I started with a selection of local oysters that were some of the finest I've ever had. Notwithstanding the traditional "Months with an R" rule, because of its more temperate waters, Maine oysters are excellent year-round, and these were good evidence of that. My half-dozen included a couple each from three different sources: Nonesuch oysters from a new producer in the Nonesuch and Scarborough rivers; Pemaquids; and possibly Glidden Points, though the memory falters. Our server wisely suggested I proceed in order of salinity (which she advised of), but they were all just about perfect in their own way, tasting as purely and wonderfully of the sea as almost anything I've ever eaten. The presentation was minimalist - just iced oysters on the half shell with a lemon wedge and some mignonette, but these were oysters that wanted of absolutely nothing, not even those simple accompaniments. Indeed at the time they even inspired poetic recitations from the Walrus and the Carpenter:

"O Oysters," said the Carpenter,
"You've had a pleasant run!
Shall we be trotting home again?'
But answer came there none--
And this was scarcely odd, because
They'd eaten every one.

An appetizer of beets and carrots (more of those wonderfully tasty carrots) came with some creamy, tangy, locally produced feta cheese, and dressed with a light vinaigrette. A calamari puttanesca app was a smart borrowing of flavors from the traditional pasta dish, with capers, olives and garlic in a spicy tomato sauce.

(continued ...)

Saturday, August 21, 2010

Fore Street - Portland, Maine

picture via Fore Street
It was perhaps fitting that our first dinner in Portland was at Fore Street. Opened in 1996, the restaurant appears to have been on the front edge of Portland's emergence as a serious food town. As I noted earlier, the whole farm-to-table ethos seems to come very naturally to Maine's restaurants, and this is on clear display - even literally - at Fore Street.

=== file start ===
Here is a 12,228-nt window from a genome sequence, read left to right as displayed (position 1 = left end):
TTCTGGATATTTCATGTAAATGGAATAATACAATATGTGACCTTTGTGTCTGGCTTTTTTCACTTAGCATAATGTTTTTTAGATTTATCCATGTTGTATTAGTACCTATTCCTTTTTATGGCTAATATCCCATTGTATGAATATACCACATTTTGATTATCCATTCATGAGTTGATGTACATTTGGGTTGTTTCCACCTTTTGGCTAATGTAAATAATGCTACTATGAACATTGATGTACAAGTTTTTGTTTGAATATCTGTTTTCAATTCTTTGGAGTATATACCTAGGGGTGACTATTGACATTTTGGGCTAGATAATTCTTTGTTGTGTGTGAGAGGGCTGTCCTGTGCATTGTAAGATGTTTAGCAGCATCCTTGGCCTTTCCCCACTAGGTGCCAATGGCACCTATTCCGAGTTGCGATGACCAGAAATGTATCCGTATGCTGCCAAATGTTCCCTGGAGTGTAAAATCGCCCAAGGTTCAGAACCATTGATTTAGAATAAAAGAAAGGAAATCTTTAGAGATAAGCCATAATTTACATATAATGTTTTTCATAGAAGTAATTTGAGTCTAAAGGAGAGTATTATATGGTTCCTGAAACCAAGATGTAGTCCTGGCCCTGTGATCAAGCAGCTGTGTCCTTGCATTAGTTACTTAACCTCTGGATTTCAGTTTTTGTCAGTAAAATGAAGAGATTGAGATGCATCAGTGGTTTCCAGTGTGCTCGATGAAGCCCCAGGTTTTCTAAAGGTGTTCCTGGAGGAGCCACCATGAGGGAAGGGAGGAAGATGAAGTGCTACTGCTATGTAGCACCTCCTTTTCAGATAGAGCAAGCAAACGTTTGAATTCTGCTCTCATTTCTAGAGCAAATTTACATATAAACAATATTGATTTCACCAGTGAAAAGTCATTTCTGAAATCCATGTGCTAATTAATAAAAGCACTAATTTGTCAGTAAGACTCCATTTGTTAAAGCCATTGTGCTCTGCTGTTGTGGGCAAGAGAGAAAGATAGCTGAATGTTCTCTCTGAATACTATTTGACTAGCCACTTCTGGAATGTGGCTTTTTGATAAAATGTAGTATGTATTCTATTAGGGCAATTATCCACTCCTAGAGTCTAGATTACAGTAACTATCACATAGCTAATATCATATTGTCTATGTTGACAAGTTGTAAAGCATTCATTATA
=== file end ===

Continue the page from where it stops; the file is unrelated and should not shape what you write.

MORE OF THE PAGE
A block off the waterfront in an old warehouse, the restaurant's physical layout is a fine preview for the straightforward honesty of its food. As you enter, there's a glassed-in pantry that holds a bountiful display of fresh produce, mostly sourced from local farms. But even more striking is that if you're not careful, you will walk right into the garde manger station, which is set up in an open kitchen right as you walk into the main restaurant space. In its own way, it was one of the most dramatic and effective restaurant entrances I've ever experienced, in part because it feels uncannily as if you're walking into someone's home and kitchen.

The seating areas are arranged in two tiers, one at the height of the kitchen and filling the center of the room, with more seating around the walls opposite the kitchen, raised stadium-style a few steps higher. We had a cozy spot right in the corner which gave a fine vantage for that open kitchen.[1]

My recollection is that the menu was divided up by preparation methods as much as by typical "appetizer" "entrée" "side dish" groupings, though candidly my memory is a bit fuzzy.[2] Throughout, the menu showed a strong focus on seasonal and local ingredients, both from the ocean and the ground, as well as a section devoted to charcuterie and offal, which of course I found alluring.

I started with a dish of grilled squid, cut into wide curling ribbons, paired with a variety of pickled zucchini, peppers, and carrots, and spinkled with snipped chives. It was a simple dish with the tart pickled vegetables pairing well with the super-fresh squid. We also had a tomato soup with corn, its bright vermilion hue matched by a real intensity of fresh tomato flavor. The only miss among starter-type items we had was a salad with cold, slippery mushrooms that didn't highlight their flavor or texture. The bread, I should note, was fantastic, all crusty and chewy: the restaurant is part of a family that also includes a couple bakeries, a happily symbiotic relationship.

(continued ...)